RACE RELATIONS ACT
The Race Relations Act 1976 was established by the Parliament of the United
Kingdom to prevent discrimination on the grounds of race. Items that are
covered include discrimination on the grounds of race, colour, nationality,
ethnic and national origin in the fields of employment, the provision of
goods and services, education and public functions.
The Act also established the Commission for Racial Equality with a view to
review the legislation, which was put in place to make sure the Act rules
school-breaks-Race-Relations-Act.html here is case of the race relations act
coming into force after Jewish schools discriminated against a mother and
HUMAN RIGHTS ACT
The Human Rights Act 1998 is an Act of Parliament of the United
Kingdom which was passed on 9th November 1998, and mostly
came into force on 2 October 2000. Its aim is to "give further effect"
in UK law to the rights contained in the Convention for the
Protection of Human Rights and Fundamental Freedoms, but more
commonly known as the European Convention on Human Rights.
The Act makes available in UK courts a remedy for breach of a
Convention right, without the need to go to the European Court of
Human Rights in Strasbourg.
http://en.wikipedia.org/wiki/Mosley_v_United_Kingdom this is a
story about Max Mosley sueing the News of the world for phone
LICENSING ACT 2003
The Act sets out four licensing objectives which must be taken into account when
a local authority carries out its functions. They are:
the prevention of crime and disorder,
prevention of public nuisance, and
the protection of children from harm
The Licensing Act 2003 is an Act of the Parliament of the United Kingdom. The
Act establishes a single integrated scheme for licensing premises which are used
for the sale or supply of alcohol, to provide regulated entertainment, or to provide
late night refreshment.
court-meltwater this is about web links being used and weather newspapers are
breaking the law by using them.
Privacy in English law is a rapidly developing area of English law
that considers in what situations an individual has a legal right to
informational privacy the protection of personal or private
information from misuse or unauthorised disclosure. Privacy law is
distinct from those laws such as trespass or assault that are
designed to protect physical privacy.
http://www.theguardian.com/media/phone-hacking the latest
scandal was recent and it was to do with the news of the world
phone hacking celebrities to find out things that should’ve remained
out of the public domain they were eventually sued and the paper
has now been shut down. The case to prosecute is still on going
COPYRIGHT & INTELLECTUAL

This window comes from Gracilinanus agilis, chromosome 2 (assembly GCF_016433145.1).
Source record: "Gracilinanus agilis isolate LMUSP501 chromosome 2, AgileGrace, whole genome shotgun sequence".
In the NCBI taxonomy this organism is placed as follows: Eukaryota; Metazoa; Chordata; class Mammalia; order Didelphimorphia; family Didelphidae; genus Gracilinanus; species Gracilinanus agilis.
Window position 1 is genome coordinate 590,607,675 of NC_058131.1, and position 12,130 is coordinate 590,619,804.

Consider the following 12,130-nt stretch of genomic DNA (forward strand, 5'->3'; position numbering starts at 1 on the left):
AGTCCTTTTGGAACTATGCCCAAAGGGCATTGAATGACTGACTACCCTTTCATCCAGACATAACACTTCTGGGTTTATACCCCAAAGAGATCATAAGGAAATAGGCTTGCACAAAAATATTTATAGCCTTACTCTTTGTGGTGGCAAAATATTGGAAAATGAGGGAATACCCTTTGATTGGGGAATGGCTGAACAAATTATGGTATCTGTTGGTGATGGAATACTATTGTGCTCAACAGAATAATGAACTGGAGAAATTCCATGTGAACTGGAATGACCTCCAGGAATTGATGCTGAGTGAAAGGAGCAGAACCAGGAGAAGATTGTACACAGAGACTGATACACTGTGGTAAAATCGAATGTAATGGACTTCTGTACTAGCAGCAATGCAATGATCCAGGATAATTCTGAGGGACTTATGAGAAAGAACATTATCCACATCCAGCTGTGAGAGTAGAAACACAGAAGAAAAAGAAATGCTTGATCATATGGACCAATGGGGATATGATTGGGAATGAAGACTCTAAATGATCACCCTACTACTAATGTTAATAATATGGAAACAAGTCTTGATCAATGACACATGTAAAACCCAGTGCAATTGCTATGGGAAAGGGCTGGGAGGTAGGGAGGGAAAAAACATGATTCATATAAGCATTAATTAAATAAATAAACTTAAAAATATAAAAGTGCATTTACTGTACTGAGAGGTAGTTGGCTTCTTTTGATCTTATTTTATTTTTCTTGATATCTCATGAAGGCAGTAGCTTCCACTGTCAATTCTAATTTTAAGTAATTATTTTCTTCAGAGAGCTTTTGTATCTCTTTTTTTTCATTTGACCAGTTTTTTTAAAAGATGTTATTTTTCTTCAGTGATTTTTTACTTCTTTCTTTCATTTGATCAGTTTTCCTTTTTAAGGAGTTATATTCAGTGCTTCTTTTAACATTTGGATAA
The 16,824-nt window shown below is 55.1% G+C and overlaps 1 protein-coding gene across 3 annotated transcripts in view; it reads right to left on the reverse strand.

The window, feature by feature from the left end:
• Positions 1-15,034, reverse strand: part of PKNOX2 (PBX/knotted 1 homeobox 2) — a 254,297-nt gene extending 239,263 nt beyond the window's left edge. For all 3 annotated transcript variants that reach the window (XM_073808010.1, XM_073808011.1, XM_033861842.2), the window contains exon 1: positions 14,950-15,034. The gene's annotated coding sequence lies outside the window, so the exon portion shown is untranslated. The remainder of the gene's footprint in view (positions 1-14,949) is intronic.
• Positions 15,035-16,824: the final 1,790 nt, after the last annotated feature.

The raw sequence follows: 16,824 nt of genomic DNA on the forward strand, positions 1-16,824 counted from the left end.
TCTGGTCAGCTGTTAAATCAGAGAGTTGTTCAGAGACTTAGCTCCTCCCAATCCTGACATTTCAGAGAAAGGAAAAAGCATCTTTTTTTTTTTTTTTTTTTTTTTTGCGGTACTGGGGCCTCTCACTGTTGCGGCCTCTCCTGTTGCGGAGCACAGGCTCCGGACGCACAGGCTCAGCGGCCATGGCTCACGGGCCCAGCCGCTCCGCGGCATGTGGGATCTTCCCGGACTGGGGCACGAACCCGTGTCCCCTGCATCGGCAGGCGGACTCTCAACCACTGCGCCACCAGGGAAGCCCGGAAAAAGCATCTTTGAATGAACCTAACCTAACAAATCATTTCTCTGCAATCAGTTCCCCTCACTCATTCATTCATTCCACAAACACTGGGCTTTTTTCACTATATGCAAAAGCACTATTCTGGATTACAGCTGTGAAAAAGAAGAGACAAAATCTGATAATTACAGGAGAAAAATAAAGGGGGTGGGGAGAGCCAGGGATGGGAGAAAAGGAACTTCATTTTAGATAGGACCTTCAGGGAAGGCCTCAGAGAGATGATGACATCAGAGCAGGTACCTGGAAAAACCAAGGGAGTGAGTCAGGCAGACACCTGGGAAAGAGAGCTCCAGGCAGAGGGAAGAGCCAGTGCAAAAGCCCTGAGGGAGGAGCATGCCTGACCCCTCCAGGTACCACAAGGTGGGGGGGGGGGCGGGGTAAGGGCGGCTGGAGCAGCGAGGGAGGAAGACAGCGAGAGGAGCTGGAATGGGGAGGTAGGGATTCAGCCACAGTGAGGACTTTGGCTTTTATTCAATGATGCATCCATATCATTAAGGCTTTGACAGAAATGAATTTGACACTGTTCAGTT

Intellectual property rights are the legally recognized exclusive rights to creations
of the mind. Under intellectual property law, owners are granted certain exclusive
rights to a variety of intangible assets, such as musical, literary, and artistic
works; discoveries and inventions; and words, phrases, symbols, and designs.
Common types of intellectual property rights include copyright, trademarks,
patents, industrial design rights, trade dress, and in some jurisdictions trade
The way to stop people ripping you off is get your idea patented and copyright
English law allows actions for libel to be brought in the High Court for
any published statements which are alleged to defame a named or
identifiable individual or individuals; note that under English law
companies are legal persons, and may bring suit for defamation in a
manner which causes them loss in their trade or profession, or causes
a reasonable person to think worse of him, her or them. Allowable
defences are justification the truth of the statement fair comment
whether the statement was a view that a reasonable person could have
held and privilege whether the statements were made in Parliament or
in court, or whether they were fair reports of allegations in the public
interest An offer of amends is a barrier to litigation. A defamatory
statement is presumed to be false, unless the defendant can prove its
OBSCENE PUBLICATIONS ACT
The Obscene Publications Act 1959 (c. 66) is an Act of Parliament of
the United Kingdom Parliament that significantly reformed the law
related to obscenity in England and Wales. Prior to the passage of
the Act, the law on publishing obscene materials was governed by
the common law case of R v Hicklin, which had no exceptions for
artistic merit or the public good. During the 1950s, the Society of
Authors formed a committee to recommend reform of the existing
law, submitting a draft bill to the Home Office in February 1955.
After several failed attempts to push a bill through Parliament, a
committee finally succeeded in creating a viable bill, which was
introduced to Parliament by Roy Jenkins and given the Royal
Assent on 29 July 1959, coming into force on 29 August 1959 as the
Obscene Publications Act 1959. With the committee consisting of
both censors and reformers, the actual reform of the law was
limited, with several extensions to police powers included in the
The Broadcasting Act 1990 is a law of the British parliament, often
regarded by both its supporters and its critics as a quintessential
example of Thatcherism. The aim of the Act was to reform the entire
structure of British broadcasting; British television, in particular,
had earlier been described by Margaret Thatcher as "the last
bastion of restrictive practices".
It led directly to the abolition of the Independent Broadcasting
Authority and its replacement with the Independent Television
Commission and Radio Authority (both themselves now replaced by
Ofcom), which were given the remit of regulating with a "lighter
touch" and did not have such strong powers as the IBA; some
referred to this as "deregulation"
A particular slide catching your eye?
Clipping is a handy way to collect important slides you want to go back to later.